The Ultimate Guide To The Oxford-Cambridge Boat Race 2024

By Olivia Emily

4 months ago

Everything you need to know

Rowing is a famously popular pastime in both Oxford and Cambridge – so why do the rowers descend on London’s River Thames every spring? Here’s everything you need to know about the Boat Race ahead of this weekend’s action.

Wondering where to watch? Click here for our top spectator spots

Oxford-Cambridge Boat Race 2024

What Is The Boat Race?

The Oxford-Cambridge Boat Race – otherwise simply known as ‘the Boat Race’ – is an annual side-by-side rowing race along a section of the River Thames in London. It takes place on the u-shaped stretch between Putney Bridge and Chiswick Bridge. Despite the singular name, four races take place as part of the annual event:

  • The Men
  • The Women
  • Isis v Goldie (the men’s reserve boats)
  • Osiris v Blondie (the women’s reserve boats)

When Is The Boat Race 2024?

The Boat Race is returning to the Thames on Saturday 30 March 2024. This is the first time the races have taken place on a Saturday since 2018. From 2019 to 2023, the race took place on a Sunday. This year, we assume the organisers are avoiding a clash with Easter Sunday.

What Time Is The Boat Race?

The races will take place at the following times:

  • 2.46 pm: 78th Women’s Boat Race
  • 3.01 pm: Osiris v Blondie Race (Women’s Reserve)
  • 3.16 pm: Isis v Goldie Race (Men’s Reserve)
  • 3.46 pm: 169th Men’s Boat Race

Note that the reserve races are not usually televised. All of the races are earlier in the day in 2024, with the first race beginning at 4pm in 2023, and the last beginning at 5pm.


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Who Won The Boat Race In 2023?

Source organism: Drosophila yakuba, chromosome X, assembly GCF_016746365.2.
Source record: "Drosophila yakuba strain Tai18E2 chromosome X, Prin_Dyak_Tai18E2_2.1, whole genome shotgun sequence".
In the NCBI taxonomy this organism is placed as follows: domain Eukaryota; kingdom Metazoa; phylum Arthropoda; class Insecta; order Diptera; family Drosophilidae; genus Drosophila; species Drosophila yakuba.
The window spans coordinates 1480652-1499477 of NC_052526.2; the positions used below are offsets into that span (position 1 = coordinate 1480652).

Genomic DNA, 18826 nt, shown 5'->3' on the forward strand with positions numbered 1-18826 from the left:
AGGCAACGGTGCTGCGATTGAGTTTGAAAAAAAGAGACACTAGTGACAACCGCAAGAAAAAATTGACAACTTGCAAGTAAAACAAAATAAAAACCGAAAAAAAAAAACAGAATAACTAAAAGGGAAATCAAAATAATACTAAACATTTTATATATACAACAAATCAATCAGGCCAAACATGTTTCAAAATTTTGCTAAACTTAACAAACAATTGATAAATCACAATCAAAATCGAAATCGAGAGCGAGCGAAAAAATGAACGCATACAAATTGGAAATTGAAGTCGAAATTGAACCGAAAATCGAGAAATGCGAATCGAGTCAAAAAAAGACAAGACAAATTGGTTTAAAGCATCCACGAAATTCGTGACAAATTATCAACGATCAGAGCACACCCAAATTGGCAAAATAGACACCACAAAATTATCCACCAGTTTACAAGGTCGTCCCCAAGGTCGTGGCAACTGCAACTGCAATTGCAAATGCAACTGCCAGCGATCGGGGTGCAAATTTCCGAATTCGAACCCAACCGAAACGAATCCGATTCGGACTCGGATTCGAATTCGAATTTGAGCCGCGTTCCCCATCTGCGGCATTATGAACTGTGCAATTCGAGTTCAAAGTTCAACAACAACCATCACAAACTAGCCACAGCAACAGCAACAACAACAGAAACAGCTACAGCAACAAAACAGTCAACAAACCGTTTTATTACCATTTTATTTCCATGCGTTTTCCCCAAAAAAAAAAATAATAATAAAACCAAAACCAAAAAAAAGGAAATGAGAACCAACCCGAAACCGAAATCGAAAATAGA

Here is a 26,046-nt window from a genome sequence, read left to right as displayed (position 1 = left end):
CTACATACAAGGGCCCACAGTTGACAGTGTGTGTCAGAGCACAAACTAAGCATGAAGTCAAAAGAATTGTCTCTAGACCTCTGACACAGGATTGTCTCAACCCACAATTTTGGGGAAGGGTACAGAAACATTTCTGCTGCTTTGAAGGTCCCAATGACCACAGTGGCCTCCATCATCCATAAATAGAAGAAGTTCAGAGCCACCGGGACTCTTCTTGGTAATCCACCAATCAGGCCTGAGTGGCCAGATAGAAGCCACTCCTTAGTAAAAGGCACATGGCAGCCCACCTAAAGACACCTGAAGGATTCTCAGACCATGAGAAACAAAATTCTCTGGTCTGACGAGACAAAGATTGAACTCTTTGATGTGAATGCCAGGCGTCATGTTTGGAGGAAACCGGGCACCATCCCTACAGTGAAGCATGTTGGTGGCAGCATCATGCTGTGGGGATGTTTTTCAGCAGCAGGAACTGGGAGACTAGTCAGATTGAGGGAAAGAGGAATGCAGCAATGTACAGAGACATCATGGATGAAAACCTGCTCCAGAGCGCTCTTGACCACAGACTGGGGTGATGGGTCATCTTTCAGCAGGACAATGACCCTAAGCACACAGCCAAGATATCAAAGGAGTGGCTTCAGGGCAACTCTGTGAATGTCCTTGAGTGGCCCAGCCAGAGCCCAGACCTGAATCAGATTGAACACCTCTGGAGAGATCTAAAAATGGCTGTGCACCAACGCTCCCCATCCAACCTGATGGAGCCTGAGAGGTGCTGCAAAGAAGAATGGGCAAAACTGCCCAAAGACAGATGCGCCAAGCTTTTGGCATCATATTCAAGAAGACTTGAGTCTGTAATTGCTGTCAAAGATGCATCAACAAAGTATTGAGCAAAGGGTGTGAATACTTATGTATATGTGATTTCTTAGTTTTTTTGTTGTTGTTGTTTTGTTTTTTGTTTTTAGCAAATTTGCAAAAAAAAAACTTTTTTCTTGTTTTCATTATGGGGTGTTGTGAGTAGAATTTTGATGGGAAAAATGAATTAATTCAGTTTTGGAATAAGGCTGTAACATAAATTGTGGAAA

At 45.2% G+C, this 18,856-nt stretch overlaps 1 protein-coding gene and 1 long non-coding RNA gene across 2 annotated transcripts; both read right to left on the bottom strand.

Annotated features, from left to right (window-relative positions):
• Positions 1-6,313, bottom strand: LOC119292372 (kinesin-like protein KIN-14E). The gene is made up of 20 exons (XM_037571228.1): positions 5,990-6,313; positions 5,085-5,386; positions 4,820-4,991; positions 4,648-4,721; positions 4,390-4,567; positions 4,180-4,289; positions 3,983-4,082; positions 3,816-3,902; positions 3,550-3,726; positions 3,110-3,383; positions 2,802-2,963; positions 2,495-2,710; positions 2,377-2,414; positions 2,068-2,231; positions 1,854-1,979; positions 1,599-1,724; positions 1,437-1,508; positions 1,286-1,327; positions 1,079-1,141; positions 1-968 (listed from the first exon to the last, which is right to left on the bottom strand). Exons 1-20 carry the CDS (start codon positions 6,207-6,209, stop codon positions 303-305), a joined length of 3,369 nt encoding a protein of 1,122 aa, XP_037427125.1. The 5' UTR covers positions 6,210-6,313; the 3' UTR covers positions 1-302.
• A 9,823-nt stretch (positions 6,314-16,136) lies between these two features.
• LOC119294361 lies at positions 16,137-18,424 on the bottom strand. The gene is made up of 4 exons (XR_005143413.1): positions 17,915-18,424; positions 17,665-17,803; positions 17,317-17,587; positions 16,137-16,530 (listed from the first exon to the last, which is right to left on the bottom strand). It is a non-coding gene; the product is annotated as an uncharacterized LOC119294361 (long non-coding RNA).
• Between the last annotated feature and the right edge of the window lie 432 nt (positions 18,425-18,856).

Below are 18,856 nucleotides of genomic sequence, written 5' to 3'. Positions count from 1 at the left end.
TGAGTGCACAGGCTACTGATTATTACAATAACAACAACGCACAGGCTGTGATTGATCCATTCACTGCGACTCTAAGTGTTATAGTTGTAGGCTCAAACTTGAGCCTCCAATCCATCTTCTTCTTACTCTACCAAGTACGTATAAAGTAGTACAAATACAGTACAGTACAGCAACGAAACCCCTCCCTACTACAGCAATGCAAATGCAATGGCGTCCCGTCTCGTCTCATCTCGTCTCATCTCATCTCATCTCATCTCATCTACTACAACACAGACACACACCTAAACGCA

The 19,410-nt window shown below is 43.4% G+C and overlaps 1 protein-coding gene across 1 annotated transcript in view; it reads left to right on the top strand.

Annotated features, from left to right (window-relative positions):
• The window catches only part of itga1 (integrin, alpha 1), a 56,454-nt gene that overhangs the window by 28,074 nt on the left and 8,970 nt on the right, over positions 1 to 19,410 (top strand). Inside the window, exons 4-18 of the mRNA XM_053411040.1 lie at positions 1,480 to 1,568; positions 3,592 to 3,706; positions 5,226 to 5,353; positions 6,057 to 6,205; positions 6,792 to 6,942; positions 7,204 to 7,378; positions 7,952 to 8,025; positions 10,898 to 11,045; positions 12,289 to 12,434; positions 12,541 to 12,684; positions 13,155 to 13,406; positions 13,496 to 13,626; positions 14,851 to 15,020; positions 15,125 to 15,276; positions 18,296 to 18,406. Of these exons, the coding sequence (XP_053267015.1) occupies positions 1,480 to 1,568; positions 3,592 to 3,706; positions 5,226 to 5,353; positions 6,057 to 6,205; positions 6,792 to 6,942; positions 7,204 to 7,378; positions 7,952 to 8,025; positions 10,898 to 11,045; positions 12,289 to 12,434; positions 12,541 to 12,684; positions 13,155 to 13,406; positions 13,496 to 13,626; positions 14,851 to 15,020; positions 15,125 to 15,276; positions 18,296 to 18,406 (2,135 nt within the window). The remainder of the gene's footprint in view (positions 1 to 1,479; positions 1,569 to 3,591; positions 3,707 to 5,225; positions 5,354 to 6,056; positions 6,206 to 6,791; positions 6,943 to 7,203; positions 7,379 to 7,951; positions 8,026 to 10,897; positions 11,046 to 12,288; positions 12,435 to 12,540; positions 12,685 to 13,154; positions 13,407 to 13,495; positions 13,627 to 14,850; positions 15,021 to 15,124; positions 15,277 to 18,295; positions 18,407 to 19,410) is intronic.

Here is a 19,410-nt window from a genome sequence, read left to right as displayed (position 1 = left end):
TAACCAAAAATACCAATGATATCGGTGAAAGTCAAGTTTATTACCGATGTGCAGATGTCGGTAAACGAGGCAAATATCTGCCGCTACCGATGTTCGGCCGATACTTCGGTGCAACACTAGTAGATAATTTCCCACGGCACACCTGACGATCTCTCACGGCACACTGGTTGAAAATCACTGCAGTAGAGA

In 2023, Cambridge achieved a clean sweep, winning all four races on 26 March 2023. This includes:

  • The women, with a winning margin of four and a half lengths
  • The men, with a winning margin of one and a third lengths
  • The women’s reserve race
  • The men’s reserve race

Who Has Won More, Oxford Or Cambridge?

Cambridge has won more Boat Races, leading 86–81 against Oxford after 168 races (the 1877 race was declared a ‘dead heat’). Though the statistics are close, Cambridge has actually been winning the rivalry in cumulative wins since 1930 – so Oxford has a big mission on its hands to snatch the title.

On the women’s side, Cambridge also leads, with 47 wins to Oxford’s 30 after 77 races.


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A Brief History Of The Boat Race

In 1829, one Cambridge student challenged an Oxford student to a rowing race at Henley-on-Thames; naturally, they attended Harrow School together. Allegedly, they somehow attracted a crowd of 20,000 spectators, who watched Oxford defeat Cambridge ‘easily’. Disorganisation meant the competition wasn’t repeated until 1836, when the River Thames played host to a new band of men. It happened again in 1839, and then again the year after, and the year after that, and thus began the annual Boat Race. In fact, part of the annual tradition is that the loser challenges the winner to a rematch.

Except for the years 1915–1919, 1940–1945 and 2020, the race has occurred annually since 1856, spanning eras and observing monumental changes in society. Notably, the women’s edition first occurred in 1927 on Oxford’s River Isis, and the crews were forbidden from racing side-by-side and were instead judged on ‘time and style’. It wasn’t until 2015 that the women’s race first occurred on the same day as the men’s race and in the same place; before 2015, the women’s race was usually rowed in Henley.

Vintage engraving showing a scene from 19th Century London England. A large crowd of people gather to watch the boat race on the Thames some on the beams under Barnes Bridge.

A Victorian engraving of a crowd watching the race at Barnes Bridge. (Getty)

How Long Is The Oxford Cambridge Boat Race?

The Oxford-Cambridge Boat Race is a 4.2 mile (6.8 km) rowing race, taking place on the Championship Course on the River Thames.

In recent years, it has typically taken the men’s boats around 17 minutes and 30 seconds to complete the course, while the women usually take a few minutes longer.

Where Does The Boat Race Start And Finish?

The Boat Race starts at Putney Bridge and finishes at Mortlake every year (apart from in 2020, when it was relocated to Ely due to the pandemic).

A poster advertising the first race after World War 1, during which there was a hiatus. (Published by Underground Electric Railways Company Ltd, Public domain, via Wikimedia Commons)

Where To Watch The Action In 2024

From two great bridges to pretty parks and perfect pubs, check out our guide on where to watch the Boat Race for the loveliest spectator spots this year, along with special menus and banquets to boot.